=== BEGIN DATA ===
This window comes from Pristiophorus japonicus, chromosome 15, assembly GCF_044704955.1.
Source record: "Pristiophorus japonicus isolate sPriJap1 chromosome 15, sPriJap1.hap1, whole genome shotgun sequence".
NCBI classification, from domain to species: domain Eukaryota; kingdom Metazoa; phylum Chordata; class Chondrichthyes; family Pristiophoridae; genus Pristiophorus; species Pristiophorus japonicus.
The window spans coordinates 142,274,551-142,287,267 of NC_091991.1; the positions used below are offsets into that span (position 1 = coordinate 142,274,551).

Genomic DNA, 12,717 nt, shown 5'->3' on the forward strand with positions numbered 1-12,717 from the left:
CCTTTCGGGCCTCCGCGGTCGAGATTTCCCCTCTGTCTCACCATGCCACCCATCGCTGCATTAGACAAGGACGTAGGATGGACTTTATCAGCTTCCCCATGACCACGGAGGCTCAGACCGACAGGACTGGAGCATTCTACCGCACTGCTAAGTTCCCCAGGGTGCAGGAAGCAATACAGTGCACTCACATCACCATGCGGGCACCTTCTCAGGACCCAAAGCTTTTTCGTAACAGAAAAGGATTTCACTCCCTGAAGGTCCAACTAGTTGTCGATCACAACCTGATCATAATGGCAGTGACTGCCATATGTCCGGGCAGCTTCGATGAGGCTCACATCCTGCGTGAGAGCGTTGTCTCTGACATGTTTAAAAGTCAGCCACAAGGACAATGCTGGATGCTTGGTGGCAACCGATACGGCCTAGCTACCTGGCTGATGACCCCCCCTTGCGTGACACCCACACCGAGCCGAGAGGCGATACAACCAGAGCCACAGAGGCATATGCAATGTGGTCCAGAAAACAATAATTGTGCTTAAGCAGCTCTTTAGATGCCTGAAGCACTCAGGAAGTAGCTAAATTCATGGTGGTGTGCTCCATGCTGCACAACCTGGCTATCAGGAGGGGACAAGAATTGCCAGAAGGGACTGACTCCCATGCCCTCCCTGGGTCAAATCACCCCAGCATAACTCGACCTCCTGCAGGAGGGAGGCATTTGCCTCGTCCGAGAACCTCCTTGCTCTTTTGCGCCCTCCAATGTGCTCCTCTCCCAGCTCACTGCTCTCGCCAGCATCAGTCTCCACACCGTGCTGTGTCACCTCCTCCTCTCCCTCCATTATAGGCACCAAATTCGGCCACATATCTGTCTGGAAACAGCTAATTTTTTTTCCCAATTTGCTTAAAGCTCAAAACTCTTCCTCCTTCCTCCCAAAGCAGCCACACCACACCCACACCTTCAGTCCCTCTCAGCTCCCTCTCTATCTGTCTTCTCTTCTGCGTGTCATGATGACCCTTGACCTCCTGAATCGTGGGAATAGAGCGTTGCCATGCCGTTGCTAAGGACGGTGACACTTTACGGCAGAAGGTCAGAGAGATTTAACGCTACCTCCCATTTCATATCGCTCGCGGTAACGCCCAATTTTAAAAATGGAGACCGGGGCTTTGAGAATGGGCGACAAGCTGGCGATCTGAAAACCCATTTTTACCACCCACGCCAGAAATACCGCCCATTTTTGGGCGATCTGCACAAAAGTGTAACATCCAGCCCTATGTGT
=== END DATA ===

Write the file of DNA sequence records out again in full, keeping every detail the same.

This window comes from Pristiophorus japonicus, chromosome 15, assembly GCF_044704955.1.
Source record: "Pristiophorus japonicus isolate sPriJap1 chromosome 15, sPriJap1.hap1, whole genome shotgun sequence".
NCBI classification, from domain to species: domain Eukaryota; kingdom Metazoa; phylum Chordata; class Chondrichthyes; family Pristiophoridae; genus Pristiophorus; species Pristiophorus japonicus.
The window spans coordinates 142,274,551-142,287,267 of NC_091991.1; the positions used below are offsets into that span (position 1 = coordinate 142,274,551).

Genomic DNA, 12,717 nt, shown 5'->3' on the forward strand with positions numbered 1-12,717 from the left:
CCTTTCGGGCCTCCGCGGTCGAGATTTCCCCTCTGTCTCACCATGCCACCCATCGCTGCATTAGACAAGGACGTAGGATGGACTTTATCAGCTTCCCCATGACCACGGAGGCTCAGACCGACAGGACTGGAGCATTCTACCGCACTGCTAAGTTCCCCAGGGTGCAGGAAGCAATACAGTGCACTCACATCACCATGCGGGCACCTTCTCAGGACCCAAAGCTTTTTCGTAACAGAAAAGGATTTCACTCCCTGAAGGTCCAACTAGTTGTCGATCACAACCTGATCATAATGGCAGTGACTGCCATATGTCCGGGCAGCTTCGATGAGGCTCACATCCTGCGTGAGAGCGTTGTCTCTGACATGTTTAAAAGTCAGCCACAAGGACAATGCTGGATGCTTGGTGGCAACCGATACGGCCTAGCTACCTGGCTGATGACCCCCCCTTGCGTGACACCCACACCGAGCCGAGAGGCGATACAACCAGAGCCACAGAGGCATATGCAATGTGGTCCAGAAAACAATAATTGTGCTTAAGCAGCTCTTTAGATGCCTGAAGCACTCAGGAAGTAGCTAAATTCATGGTGGTGTGCTCCATGCTGCACAACCTGGCTATCAGGAGGGGACAAGAATTGCCAGAAGGGACTGACTCCCATGCCCTCCCTGGGTCAAATCACCCCAGCATAACTCGACCTCCTGCAGGAGGGAGGCATTTGCCTCGTCCGAGAACCTCCTTGCTCTTTTGCGCCCTCCAATGTGCTCCTCTCCCAGCTCACTGCTCTCGCCAGCATCAGTCTCCACACCGTGCTGTGTCACCTCCTCCTCTCCCTCCATTATAGGCACCAAATTCGGCCACATATCTGTCTGGAAACAGCTAATTTTTTTTCCCAATTTGCTTAAAGCTCAAAACTCTTCCTCCTTCCTCCCAAAGCAGCCACACCACACCCACACCTTCAGTCCCTCTCAGCTCCCTCTCTATCTGTCTTCTCTTCTGCGTGTCATGATGACCCTTGACCTCCTGAATCGTGGGAATAGAGCGTTGCCATGCCGTTGCTAAGGACGGTGACACTTTACGGCAGAAGGTCAGAGAGATTTAACGCTACCTCCCATTTCATATCGCTCGCGGTAACGCCCAATTTTAAAAATGGAGACCGGGGCTTTGAGAATGGGCGACAAGCTGGCGATCTGAAAACCCATTTTTACCACCCACGCCAGAAATACCGCCCATTTTTGGGCGATCTGCACAAAAGTGTAACATCCAGCCCTATGTGT